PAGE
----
"AS ONE WHO SUPPORTED the nuclear arms buildup during the Cold war—which in part contributed to the environment that allowed these experiments to occur—I was nonetheless shocked, surprised and saddened when I found out late last year of the extent of these radiation experiments. It is unconceivable to me that even at the height of the "Communist Threat," our scientists, doctors, military, and, perhaps, political leaders approved some of these experiments to be conducted on an unwitting public."
— Senator John Glenn (the former astronaut) commenting at the onset of the Congressional Human Radiation Experiments Advisory Committee in 1994.
The affinity of fission byproducts to accumulate in living tissues and organs such as the thyroid and the knowledge that radioactive exposure could lead to cancer was publicly known by 1946. Manhattan Engineer District research studies confirmed the lethal effects plutonium inhalation and how injections of plutonium, radium, strontium-90, and other radioisotopes produced bone tumors and other carcinogenic effects. The female reproductive system was shown to be particularly vulnerable to radiation and in 1947, hereditary mutations from low-level radiation exposure were first observed in successive generations of fruit flies.
Environmental monitoring began early on at the Hanford Works. Herbert M. Parker, Chief Health Instruments Scientist stated that "animal experience" was needed to evaluate the "metabolism" of plutonium and other fission products and called for extensive monitoring of radioactivity in the reservation and surrounding areas.  Charged with determining the amount of radioactivity accumulating in wildlife and livestock in and around the Hanford Site, Parker ordered covert field monitoring thyroid studies in 1946 that at times involved the clandestine collection of area wild species and privately owned livestock. According to DuPont officials, H.I. personnel and the army conducted the tests "under conditions which avoided the excitement of public curiosity." 
By the 1950s, extensive classified radiobiological studies and experiments were being conducted on the effects of ionizing radiation on living tissues in humans, animals, plants, and aquatic life. A fisheries laboratory was constructed at the 100 F area around the same time the production plants were built and included a hatchery. Later a biology lab was added with one of its main enterprises dedicated to studying the effects of radioiodine in sheep. Researchers fed sheep food containing iodine-131 while other researchers fed strontium-90 to miniature swine and pygmy goats (see banner image above). The thermal and chemical effects of reactor effluent on salmon were also studied. A field research study was conducted to determine the radioactive levels of fish species living in contaminated sections of the Columbia. Many other animals, including pigs and stray dogs were used as test subjects .  Eventually a radiotoxicology center and ecology group was formed in the 1960s from these areas of research, known as the Pacific Northwest Laboratory.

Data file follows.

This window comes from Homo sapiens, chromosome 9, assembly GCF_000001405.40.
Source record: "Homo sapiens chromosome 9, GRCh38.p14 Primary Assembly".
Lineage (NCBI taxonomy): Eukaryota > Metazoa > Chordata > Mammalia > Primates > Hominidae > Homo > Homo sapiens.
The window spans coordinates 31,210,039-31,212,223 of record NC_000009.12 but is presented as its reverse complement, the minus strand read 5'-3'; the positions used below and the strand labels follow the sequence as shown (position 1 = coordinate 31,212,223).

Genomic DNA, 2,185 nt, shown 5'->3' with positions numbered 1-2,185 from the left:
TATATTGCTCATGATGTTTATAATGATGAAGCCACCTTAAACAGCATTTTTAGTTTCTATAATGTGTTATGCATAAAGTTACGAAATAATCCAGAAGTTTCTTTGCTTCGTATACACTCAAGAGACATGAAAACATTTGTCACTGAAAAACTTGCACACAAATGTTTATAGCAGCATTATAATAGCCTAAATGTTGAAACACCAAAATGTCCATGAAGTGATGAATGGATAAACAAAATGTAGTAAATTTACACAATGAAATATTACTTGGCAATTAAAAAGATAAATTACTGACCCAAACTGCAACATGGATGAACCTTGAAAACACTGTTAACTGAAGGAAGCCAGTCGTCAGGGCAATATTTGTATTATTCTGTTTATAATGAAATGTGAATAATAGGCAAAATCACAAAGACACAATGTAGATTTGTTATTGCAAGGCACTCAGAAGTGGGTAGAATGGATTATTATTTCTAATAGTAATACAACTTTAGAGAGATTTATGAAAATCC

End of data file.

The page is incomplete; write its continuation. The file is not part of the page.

Environmental studies involving the public, such as those involving the monitoring of farm animals were carried out as classified affairs. In their quest to maintain secrecy, Hanford officials went to great lengths to keep the public unaware of potential or realized radioactive environmental hazards. An early biologist recalled to historian Newell Stannard, "Hanford researchers resorted to deception simply to collect information about possible iodine contamination in livestock, by having employees pretend to be agricultural inspectors while surreptitiously monitoring iodine levels in animal thyroids." He went on to comment, "I was to simulate an animal husbandry specialist who had the responsibility of testing a new portable instrument...that would test the "health and vigor" of animals." Because farmers were often skeptical during the "test," the inspector commented that he was often "successful in placing the instrument over the (animal's) thyroid...when the owner's attention was focused on next animal or some concocted distraction."